A former child migrant has called for an inquiry to “name the villains” responsible for the sexual abuse of British children sent overseas.
Thousands of children were relocated to Australia and parts of the British Empire up to 1974.
Many experienced “unacceptable depravity”, the first hearing in the independent inquiry into child sexual abuse in England and Wales has heard.
One migrant, David Hill, called for perpetrators to be “named and shamed”.
Meanwhile the Independent Inquiry into Child Sexual Abuse (IICSA) has apologised and referred itself to the information commissioner after mistakenly sending out confidential information relating to abuse victims.
‘Beyond the law’
Mr Hill was 12 when he was sent with his two brothers to the Fairbridge Farm School in Western Australia.
He told the hearing: “We’ll never be able to undo the great wrong that was done to these children.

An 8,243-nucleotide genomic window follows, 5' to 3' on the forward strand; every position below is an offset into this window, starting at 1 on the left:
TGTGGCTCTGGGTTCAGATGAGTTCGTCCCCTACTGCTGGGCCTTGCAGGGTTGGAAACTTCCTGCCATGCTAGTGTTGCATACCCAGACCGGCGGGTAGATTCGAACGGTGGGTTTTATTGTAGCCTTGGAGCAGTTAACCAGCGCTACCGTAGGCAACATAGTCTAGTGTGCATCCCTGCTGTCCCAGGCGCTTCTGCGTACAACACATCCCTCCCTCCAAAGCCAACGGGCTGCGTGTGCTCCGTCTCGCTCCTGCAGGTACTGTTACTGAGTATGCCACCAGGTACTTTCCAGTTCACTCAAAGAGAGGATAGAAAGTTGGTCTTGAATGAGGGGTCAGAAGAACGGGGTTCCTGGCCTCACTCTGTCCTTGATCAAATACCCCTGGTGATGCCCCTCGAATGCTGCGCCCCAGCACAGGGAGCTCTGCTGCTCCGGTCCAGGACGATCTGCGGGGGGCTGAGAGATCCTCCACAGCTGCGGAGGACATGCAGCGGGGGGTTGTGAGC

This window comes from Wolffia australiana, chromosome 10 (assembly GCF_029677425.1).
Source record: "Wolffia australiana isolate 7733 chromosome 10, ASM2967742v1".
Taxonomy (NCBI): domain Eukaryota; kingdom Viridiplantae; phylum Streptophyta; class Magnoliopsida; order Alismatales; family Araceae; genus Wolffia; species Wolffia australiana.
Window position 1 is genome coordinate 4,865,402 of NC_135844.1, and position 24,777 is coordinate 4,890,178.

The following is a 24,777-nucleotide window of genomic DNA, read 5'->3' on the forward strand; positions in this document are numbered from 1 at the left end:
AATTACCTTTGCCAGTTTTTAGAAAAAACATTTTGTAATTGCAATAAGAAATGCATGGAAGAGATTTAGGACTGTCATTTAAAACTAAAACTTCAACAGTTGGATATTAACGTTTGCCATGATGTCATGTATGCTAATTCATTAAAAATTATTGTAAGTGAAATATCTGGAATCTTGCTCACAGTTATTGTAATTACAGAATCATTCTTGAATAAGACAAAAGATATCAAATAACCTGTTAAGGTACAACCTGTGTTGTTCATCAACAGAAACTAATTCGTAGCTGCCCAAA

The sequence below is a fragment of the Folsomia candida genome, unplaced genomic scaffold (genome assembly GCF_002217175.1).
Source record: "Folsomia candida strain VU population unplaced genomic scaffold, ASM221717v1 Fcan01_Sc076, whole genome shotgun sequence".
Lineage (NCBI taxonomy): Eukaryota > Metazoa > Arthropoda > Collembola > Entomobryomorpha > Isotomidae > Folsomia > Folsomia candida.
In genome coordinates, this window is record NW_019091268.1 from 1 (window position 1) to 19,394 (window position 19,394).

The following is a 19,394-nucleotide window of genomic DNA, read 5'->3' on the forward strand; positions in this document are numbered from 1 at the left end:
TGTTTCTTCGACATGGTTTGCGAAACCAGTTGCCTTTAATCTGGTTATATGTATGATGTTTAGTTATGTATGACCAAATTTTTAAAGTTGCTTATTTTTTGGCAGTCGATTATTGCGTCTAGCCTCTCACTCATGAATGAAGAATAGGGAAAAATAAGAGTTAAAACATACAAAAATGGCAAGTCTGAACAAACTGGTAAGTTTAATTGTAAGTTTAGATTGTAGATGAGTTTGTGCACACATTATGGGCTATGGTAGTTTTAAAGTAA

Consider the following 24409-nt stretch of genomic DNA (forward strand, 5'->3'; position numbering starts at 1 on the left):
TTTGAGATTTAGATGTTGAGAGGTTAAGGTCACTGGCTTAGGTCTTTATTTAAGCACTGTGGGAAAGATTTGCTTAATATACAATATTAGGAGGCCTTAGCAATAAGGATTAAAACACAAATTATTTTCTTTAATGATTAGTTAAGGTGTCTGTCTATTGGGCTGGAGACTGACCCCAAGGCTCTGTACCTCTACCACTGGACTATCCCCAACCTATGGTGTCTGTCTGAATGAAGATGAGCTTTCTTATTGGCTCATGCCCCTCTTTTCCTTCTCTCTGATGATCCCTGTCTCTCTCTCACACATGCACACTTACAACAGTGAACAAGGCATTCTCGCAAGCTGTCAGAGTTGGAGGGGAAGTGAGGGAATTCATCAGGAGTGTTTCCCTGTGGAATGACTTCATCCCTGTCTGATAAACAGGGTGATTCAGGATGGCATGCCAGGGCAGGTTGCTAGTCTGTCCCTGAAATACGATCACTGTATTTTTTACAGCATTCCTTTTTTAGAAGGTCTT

“But what is important to the survivors of sexual abuse is where this inquiry is satisfied with the evidence – name the villains.
“Many of them are beyond the grave and therefore beyond the law.
“But it would bring a great deal of the comfort to the people who as children were victims of these people if they were named and shamed.”
Inquiry counsel Henrietta Hill QC said claims of “systematic sexual abuse” in institutions and work environments would be heard throughout the inquiry.
The children, she said, were sent without consent of parents, wrongly told they were orphans, and denied basic details about their family backgrounds during their future lives.
For the government, Samantha Leek QC said: “Child migration is wrong. It should not have been sanctioned or facilitated…
“The lifelong consequences for those involved are a matter of deep and sincere regret.”
In 2009, the Australian government apologised for the cruelty shown to the child migrants.
Britain also made an apology in 2010. The apology contained no specific mention of sexual abuse.